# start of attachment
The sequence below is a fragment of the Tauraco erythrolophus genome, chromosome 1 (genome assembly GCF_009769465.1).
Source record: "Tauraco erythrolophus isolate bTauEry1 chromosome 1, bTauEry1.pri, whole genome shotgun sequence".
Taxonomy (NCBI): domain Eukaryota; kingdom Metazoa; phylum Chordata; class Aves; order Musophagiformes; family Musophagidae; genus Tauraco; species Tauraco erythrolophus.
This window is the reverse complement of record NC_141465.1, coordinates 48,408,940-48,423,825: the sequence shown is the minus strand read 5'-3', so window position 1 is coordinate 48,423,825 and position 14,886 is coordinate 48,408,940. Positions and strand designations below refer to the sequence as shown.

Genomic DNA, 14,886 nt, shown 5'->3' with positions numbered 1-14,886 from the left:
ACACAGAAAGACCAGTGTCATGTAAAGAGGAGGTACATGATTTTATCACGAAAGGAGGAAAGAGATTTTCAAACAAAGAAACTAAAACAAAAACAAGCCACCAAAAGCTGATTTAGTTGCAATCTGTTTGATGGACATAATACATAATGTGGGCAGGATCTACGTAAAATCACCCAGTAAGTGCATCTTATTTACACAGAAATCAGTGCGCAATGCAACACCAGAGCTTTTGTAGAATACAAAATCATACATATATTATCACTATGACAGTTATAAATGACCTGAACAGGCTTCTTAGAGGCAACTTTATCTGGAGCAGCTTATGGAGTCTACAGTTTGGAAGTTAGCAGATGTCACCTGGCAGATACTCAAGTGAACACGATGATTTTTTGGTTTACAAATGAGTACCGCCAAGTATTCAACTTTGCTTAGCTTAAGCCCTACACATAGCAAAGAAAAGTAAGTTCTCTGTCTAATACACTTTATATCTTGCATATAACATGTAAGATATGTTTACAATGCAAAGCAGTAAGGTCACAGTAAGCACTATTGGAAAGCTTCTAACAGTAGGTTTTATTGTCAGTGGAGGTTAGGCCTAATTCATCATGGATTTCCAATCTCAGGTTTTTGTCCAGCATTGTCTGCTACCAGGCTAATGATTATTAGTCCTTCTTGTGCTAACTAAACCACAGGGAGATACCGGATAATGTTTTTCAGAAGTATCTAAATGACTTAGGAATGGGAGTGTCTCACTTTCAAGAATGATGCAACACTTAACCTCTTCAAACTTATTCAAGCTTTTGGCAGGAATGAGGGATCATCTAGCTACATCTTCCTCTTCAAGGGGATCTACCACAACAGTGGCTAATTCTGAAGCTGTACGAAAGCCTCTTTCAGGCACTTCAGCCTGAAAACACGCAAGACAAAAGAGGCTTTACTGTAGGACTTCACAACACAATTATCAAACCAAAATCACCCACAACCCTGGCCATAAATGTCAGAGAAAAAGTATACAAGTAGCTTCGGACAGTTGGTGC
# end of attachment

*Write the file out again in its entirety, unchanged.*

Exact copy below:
The sequence below is a fragment of the Tauraco erythrolophus genome, chromosome 1 (genome assembly GCF_009769465.1).
Source record: "Tauraco erythrolophus isolate bTauEry1 chromosome 1, bTauEry1.pri, whole genome shotgun sequence".
Taxonomy (NCBI): domain Eukaryota; kingdom Metazoa; phylum Chordata; class Aves; order Musophagiformes; family Musophagidae; genus Tauraco; species Tauraco erythrolophus.
This window is the reverse complement of record NC_141465.1, coordinates 48,408,940-48,423,825: the sequence shown is the minus strand read 5'-3', so window position 1 is coordinate 48,423,825 and position 14,886 is coordinate 48,408,940. Positions and strand designations below refer to the sequence as shown.

Genomic DNA, 14,886 nt, shown 5'->3' with positions numbered 1-14,886 from the left:
ACACAGAAAGACCAGTGTCATGTAAAGAGGAGGTACATGATTTTATCACGAAAGGAGGAAAGAGATTTTCAAACAAAGAAACTAAAACAAAAACAAGCCACCAAAAGCTGATTTAGTTGCAATCTGTTTGATGGACATAATACATAATGTGGGCAGGATCTACGTAAAATCACCCAGTAAGTGCATCTTATTTACACAGAAATCAGTGCGCAATGCAACACCAGAGCTTTTGTAGAATACAAAATCATACATATATTATCACTATGACAGTTATAAATGACCTGAACAGGCTTCTTAGAGGCAACTTTATCTGGAGCAGCTTATGGAGTCTACAGTTTGGAAGTTAGCAGATGTCACCTGGCAGATACTCAAGTGAACACGATGATTTTTTGGTTTACAAATGAGTACCGCCAAGTATTCAACTTTGCTTAGCTTAAGCCCTACACATAGCAAAGAAAAGTAAGTTCTCTGTCTAATACACTTTATATCTTGCATATAACATGTAAGATATGTTTACAATGCAAAGCAGTAAGGTCACAGTAAGCACTATTGGAAAGCTTCTAACAGTAGGTTTTATTGTCAGTGGAGGTTAGGCCTAATTCATCATGGATTTCCAATCTCAGGTTTTTGTCCAGCATTGTCTGCTACCAGGCTAATGATTATTAGTCCTTCTTGTGCTAACTAAACCACAGGGAGATACCGGATAATGTTTTTCAGAAGTATCTAAATGACTTAGGAATGGGAGTGTCTCACTTTCAAGAATGATGCAACACTTAACCTCTTCAAACTTATTCAAGCTTTTGGCAGGAATGAGGGATCATCTAGCTACATCTTCCTCTTCAAGGGGATCTACCACAACAGTGGCTAATTCTGAAGCTGTACGAAAGCCTCTTTCAGGCACTTCAGCCTGAAAACACGCAAGACAAAAGAGGCTTTACTGTAGGACTTCACAACACAATTATCAAACCAAAATCACCCACAACCCTGGCCATAAATGTCAGAGAAAAAGTATACAAGTAGCTTCGGACAGTTGGTGC